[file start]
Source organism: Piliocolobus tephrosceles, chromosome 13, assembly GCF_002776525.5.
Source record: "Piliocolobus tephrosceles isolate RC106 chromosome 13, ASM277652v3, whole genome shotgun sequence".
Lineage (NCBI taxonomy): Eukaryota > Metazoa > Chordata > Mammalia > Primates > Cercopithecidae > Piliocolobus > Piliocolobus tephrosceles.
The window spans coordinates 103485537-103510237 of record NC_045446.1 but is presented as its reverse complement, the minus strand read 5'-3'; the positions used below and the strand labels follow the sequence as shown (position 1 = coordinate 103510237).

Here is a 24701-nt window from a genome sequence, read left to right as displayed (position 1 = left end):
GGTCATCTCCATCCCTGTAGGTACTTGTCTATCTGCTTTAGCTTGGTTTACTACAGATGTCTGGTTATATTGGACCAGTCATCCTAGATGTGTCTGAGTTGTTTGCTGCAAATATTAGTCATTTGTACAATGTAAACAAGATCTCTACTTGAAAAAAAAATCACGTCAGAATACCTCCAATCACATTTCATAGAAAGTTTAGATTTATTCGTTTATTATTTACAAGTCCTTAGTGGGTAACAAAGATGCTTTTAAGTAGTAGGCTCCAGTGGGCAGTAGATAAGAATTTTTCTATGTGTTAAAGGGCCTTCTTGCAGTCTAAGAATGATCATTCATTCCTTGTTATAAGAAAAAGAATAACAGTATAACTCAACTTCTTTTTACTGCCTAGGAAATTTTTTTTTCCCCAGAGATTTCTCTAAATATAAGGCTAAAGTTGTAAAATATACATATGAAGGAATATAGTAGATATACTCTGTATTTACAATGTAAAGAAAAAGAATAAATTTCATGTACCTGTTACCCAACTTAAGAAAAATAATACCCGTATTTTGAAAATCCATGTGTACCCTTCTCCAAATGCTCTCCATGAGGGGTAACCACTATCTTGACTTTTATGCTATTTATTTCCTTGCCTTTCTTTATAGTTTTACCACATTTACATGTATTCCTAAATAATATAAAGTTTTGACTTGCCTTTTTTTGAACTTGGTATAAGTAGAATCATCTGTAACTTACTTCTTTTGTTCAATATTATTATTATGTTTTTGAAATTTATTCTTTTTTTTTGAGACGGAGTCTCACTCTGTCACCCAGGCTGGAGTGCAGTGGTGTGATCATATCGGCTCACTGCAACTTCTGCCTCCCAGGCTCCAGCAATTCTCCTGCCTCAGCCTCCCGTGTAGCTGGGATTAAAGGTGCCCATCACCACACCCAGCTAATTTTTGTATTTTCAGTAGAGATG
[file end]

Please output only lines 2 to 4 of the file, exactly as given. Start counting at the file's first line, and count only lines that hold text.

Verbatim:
Source record: "Piliocolobus tephrosceles isolate RC106 chromosome 13, ASM277652v3, whole genome shotgun sequence".
Lineage (NCBI taxonomy): Eukaryota > Metazoa > Chordata > Mammalia > Primates > Cercopithecidae > Piliocolobus > Piliocolobus tephrosceles.
The window spans coordinates 103485537-103510237 of record NC_045446.1 but is presented as its reverse complement, the minus strand read 5'-3'; the positions used below and the strand labels follow the sequence as shown (position 1 = coordinate 103510237).